Elon Musk describes his plan to turn Twitter into a bank

Elon Musk appears to be planning to turn Twitter into a bank, complete with what he describes as a “high-yield money market account,” debit cards, checks and loans. He outlined his plans at a last-minute meeting with staff today, and you can read a full transcript here.

Musk broached the topic of payments during his introduction, saying, “I think there’s a transformative opportunity in payments,” adding that the goal is “to enable people on Twitter to instantly send money anywhere in the world in real time.” We just want to make it as useful as possible.” He said the feature, along with “video content and content creator compensation” and improving search, is a “high priority.”

Musk says he’ll do a lot of things, so maybe you’re not closing your bank account yet

What does TaaPS (Twitter as a Payment Service) look like? Imagine if every verified Twitter user gets a balance, which they can use to send money to “anywhere in the system”. In theory, that could mean something like tipping other users or paying for paywalled video content, a feature reportedly introduced at the company.

Twitter will set up a “high-yield money market account so that having a Twitter balance is the highest return you can do,” Musk said. Instead of the “complex and expensive” system of traditional banks with credit cards, savings and checking accounts, CDs and the like, Musk says you have “one balance on Twitter that can easily go positive or negative.” He said this will allow Twitter to pay more interest on positive accounts and charge less on accounts in the red.

“…well, if you want to offer people a comprehensive service, then the most important elements should not be missing.”

For places that don’t accept Twitter payments, Musk says you’ll get a debit card tied to your balance and even traditional checks if you want them. “If you do all the things you want from a financial point of view, then we will be the financial institution of the people,” he added. When an employee commented that it sounded like Musk wanted to build a bank and asked him if he wanted to lend, the CEO replied: “Well, if you want to provide people with a comprehensive service, then you can’t miss important elements. ”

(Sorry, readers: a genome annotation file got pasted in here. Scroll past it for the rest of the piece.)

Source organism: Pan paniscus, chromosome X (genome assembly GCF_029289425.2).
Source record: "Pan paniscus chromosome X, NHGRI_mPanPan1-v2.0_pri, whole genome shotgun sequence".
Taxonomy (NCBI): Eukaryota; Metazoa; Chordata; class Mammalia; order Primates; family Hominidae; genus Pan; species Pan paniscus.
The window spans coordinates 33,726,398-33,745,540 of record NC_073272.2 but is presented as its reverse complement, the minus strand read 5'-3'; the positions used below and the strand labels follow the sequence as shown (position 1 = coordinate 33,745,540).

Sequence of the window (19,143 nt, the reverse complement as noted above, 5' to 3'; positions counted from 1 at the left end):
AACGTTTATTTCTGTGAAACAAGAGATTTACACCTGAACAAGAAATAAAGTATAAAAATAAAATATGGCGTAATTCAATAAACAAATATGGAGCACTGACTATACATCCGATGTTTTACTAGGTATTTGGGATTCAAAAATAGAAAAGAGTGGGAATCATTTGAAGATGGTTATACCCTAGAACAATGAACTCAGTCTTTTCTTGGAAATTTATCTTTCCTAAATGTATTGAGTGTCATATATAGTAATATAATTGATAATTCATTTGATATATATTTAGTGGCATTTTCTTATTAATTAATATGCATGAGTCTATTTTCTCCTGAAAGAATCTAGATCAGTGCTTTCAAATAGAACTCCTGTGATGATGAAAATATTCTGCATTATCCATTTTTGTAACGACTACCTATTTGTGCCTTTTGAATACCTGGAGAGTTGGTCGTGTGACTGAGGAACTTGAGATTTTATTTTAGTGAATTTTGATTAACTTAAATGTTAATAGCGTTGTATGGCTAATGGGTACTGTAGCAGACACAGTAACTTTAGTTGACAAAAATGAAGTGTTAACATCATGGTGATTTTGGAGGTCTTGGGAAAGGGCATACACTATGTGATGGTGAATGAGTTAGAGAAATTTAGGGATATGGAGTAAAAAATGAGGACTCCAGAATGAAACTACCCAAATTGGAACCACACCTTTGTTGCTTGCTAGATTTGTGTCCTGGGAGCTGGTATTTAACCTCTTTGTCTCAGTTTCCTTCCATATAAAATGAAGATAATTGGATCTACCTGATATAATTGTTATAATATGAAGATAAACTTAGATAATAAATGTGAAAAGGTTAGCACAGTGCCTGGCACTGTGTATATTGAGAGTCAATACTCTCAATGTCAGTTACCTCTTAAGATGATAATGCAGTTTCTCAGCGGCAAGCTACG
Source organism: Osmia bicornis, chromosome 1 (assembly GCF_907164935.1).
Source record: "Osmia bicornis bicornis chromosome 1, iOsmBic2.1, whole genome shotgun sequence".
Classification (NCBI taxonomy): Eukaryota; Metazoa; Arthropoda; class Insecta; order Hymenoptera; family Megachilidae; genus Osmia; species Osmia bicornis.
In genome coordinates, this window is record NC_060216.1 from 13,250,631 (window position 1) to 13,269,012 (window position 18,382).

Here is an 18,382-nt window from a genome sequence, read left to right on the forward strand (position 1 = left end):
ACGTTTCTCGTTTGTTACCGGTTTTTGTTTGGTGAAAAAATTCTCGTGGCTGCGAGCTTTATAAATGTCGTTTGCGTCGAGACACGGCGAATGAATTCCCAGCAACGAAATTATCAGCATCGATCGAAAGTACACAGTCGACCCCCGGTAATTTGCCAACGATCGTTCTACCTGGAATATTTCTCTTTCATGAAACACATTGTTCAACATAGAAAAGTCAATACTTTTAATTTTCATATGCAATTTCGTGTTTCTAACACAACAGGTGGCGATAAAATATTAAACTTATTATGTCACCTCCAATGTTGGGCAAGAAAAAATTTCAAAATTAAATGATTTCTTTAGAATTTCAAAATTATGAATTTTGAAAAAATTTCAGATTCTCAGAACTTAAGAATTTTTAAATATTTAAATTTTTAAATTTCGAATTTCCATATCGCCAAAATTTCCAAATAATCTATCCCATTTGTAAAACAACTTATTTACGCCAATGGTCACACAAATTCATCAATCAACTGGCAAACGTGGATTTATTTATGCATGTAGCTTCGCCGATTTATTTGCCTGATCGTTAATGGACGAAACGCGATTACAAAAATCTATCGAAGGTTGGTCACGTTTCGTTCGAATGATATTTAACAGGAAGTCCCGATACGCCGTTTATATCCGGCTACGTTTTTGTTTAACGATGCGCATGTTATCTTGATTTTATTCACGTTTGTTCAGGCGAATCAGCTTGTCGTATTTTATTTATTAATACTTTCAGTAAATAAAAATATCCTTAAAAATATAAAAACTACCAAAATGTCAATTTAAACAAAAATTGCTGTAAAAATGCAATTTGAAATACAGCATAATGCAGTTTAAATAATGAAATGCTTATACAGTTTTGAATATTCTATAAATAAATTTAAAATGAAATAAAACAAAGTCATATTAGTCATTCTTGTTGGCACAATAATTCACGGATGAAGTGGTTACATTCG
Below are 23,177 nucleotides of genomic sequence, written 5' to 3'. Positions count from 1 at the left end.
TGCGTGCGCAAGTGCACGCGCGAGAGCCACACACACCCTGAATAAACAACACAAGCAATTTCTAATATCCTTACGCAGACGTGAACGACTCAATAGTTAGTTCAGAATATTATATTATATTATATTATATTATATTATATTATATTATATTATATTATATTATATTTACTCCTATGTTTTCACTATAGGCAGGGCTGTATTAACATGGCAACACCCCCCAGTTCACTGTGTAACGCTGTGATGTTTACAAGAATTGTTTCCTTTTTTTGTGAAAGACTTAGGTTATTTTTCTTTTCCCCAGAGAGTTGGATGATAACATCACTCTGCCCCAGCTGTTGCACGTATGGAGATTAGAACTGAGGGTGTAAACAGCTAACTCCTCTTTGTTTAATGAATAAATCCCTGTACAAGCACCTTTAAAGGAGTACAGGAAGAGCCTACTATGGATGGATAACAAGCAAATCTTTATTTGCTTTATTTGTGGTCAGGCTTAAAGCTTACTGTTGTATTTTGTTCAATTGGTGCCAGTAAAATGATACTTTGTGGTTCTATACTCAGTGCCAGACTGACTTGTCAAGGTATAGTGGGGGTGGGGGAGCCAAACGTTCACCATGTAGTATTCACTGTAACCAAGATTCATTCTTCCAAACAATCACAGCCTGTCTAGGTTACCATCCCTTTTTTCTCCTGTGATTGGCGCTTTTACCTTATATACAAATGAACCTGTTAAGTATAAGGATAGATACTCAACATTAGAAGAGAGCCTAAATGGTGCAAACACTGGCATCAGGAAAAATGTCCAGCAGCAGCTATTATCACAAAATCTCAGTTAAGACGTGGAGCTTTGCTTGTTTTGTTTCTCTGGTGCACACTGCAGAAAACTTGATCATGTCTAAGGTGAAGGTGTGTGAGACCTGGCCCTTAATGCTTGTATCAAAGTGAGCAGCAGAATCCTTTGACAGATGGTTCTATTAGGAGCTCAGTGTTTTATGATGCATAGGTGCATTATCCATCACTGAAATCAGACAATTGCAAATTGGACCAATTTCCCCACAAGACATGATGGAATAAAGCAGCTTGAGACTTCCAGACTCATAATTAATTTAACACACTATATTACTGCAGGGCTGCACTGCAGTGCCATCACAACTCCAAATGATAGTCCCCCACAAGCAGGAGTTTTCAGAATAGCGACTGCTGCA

In his speech he makes the whole sound easy. “Payments are really just the exchange of information,” he said “from an information standpoint, [there’s] not a huge difference between, for example, just sending a direct message and sending a payment.” However, he admits that there are legal hurdles to overcome, and the company is seeking a money transmitter license in Washington, according to a report by platform game. The report also says that Esther Crawford, who has led the rollout of the new Blue service, has been named CEO of Twitter Payments.

It is worth pointing out that there is a huge difference between saving user information and money. If your account gets hacked and your DMs get leaked, it could be a pretty bad day for you. If your bank is hacked, you may be unable to pay rent.

Musk is no stranger to high-stakes ventures — he also runs companies that sell cars and launch rockets, both of which can be deadly if done wrong. But Tesla and SpaceX have a lot of things that Twitter doesn’t have right now. Namely managers and employees who are responsible for safety. Musk just fired nearly half of the company, affecting core tech teams, and there have been some cracks are starting to show that may be the result. Also, I might not want to navigate the legal and ethical red tape of starting a bank if my Chief Privacy Officer, Chief Information Security Officer, and Chief Compliance Officer had all just resigned.

While it’s hard to imagine the average Twitter user actually wanting to use the platform as a bank, the idea doesn’t come completely out of the blue. Musk has previously said he wants to turn Twitter into “X, the everything app”, similar to WeChat in China. (“Everything” basically includes banking services.) Musk also has a history of banking, as he helped found PayPal, a fact one employee referred to when asked about the company “starting a payment journey almost from scratch.”

Twitter co-founder Jack Dorsey has also built a successful payment company called Block, which is behind the Square payment platform and the Cash app.